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New deputy chief has soared up the ranks

His supporters — and there are a lot of them — say he is destined to bethe city’s first police chief of colour. His detractors — and yes, hehas a number — criticize his rapid ascension through the ranks.

His supporters — and there are a lot of them — say he is destined to be the city’s first police chief of colour. His detractors — and yes, he has a number — criticize his rapid ascension through the ranks.

Love him or resent him, Peter Sloly is a rising star in the Toronto Police Service.

This week, with only 21 years on the force, Sloly will assume the rank of deputy chief, just one rung below Chief Bill Blair. At 43 years old, he is believed to be the youngest officer in the country to achieve such heights — an accomplishment that is both remarkable and a liability, said one high-ranking official.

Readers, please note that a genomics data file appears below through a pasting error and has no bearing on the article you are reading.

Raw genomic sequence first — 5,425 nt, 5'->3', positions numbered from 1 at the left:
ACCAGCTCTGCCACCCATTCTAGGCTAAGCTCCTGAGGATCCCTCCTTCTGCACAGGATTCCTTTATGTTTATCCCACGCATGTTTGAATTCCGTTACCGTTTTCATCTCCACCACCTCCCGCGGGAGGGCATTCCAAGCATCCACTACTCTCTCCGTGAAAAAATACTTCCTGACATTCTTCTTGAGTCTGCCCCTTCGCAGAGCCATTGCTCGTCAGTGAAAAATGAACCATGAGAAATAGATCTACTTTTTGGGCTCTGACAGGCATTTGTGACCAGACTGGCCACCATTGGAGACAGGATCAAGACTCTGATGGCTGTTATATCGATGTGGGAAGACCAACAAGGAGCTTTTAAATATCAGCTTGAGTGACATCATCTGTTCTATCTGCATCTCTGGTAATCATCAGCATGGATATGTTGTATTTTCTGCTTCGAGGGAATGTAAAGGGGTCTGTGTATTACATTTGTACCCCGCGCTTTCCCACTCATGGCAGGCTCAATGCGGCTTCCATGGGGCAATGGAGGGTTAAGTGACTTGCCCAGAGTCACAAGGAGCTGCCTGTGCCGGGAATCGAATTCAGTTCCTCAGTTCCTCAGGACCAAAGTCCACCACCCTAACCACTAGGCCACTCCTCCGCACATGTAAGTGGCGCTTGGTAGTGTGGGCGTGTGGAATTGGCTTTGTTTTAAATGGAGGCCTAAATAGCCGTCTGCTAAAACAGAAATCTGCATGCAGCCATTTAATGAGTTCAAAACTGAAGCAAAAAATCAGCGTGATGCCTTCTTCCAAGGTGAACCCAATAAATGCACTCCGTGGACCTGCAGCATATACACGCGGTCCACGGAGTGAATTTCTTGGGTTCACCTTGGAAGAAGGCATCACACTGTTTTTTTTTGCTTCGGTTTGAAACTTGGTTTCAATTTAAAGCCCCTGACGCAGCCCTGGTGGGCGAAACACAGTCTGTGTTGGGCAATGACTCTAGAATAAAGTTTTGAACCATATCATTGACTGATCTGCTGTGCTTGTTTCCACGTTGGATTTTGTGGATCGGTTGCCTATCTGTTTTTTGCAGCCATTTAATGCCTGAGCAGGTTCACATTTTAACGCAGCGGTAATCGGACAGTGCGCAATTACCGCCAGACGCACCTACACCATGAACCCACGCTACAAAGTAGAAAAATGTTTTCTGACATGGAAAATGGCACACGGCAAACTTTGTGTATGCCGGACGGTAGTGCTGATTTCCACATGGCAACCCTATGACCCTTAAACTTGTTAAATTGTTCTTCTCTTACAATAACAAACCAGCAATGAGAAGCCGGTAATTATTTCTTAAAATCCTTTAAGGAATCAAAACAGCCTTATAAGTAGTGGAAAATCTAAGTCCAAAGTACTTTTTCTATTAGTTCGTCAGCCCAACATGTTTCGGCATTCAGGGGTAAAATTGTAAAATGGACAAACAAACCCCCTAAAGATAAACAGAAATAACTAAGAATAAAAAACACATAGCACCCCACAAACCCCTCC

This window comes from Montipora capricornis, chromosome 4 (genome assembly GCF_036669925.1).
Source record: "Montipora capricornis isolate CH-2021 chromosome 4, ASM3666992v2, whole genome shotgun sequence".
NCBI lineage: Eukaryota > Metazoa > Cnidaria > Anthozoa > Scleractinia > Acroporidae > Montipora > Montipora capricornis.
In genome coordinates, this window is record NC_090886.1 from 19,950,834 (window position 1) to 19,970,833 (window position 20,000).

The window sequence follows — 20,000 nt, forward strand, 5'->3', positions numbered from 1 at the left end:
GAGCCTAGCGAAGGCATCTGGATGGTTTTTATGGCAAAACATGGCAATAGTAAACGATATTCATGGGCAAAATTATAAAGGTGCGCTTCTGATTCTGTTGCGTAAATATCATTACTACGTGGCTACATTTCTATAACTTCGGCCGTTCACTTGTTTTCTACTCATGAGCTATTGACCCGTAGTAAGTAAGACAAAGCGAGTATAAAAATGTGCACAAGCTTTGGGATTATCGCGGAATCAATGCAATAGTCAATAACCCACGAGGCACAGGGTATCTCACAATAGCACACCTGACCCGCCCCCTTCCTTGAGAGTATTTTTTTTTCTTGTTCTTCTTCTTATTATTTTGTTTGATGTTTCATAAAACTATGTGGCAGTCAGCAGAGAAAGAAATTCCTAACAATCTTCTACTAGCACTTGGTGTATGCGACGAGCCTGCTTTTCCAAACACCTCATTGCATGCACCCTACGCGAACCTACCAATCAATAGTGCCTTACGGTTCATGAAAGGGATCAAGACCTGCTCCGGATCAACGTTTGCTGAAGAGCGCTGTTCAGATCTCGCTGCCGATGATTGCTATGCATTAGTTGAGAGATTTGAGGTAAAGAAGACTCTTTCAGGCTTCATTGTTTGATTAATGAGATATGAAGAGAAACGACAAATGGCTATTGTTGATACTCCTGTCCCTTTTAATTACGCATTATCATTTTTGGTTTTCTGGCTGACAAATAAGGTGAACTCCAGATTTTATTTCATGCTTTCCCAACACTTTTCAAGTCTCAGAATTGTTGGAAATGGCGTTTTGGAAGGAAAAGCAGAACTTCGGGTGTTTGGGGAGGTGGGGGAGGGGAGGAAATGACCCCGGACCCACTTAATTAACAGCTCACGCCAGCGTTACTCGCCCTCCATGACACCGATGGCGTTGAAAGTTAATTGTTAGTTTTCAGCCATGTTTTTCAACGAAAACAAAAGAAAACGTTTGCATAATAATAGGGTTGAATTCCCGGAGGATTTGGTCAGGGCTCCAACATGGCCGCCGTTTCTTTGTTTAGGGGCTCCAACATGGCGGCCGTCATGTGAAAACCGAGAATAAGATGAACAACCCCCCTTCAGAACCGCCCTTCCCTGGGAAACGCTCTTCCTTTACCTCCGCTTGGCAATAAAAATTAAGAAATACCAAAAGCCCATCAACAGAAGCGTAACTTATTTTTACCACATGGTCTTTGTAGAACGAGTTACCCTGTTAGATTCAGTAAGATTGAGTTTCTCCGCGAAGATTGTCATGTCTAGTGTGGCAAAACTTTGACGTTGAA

“The traditional culture of policing is you come in and do your time. Now here’s a young man, in his early 40s, who has become youngest deputy ever. It’s a rank more typical of someone who has been around 30-35 years.”

Sloly won the spot over five internal candidates. Police board chair Alok Mukherjee said the promotion is consistent with an ongoing shift within the force, where talented young officers are moving quickly up the ladder.

When asked about the critics, Sloly answers with a little humour, then a thoughtful observation — an approach you might expect from his boss and mentor, Chief Blair.

“Well, for one, I think I’m only a couple of years younger than the most powerful man in the free world,” Sloly said from his office in police headquarters recently. “If you’re required to be in a place for a certain amount of time, I guess I don’t hit that benchmark. If it’s about experiences, and adding value to help build the police service into the best it can be, then I think I hit that benchmark.”

 
 
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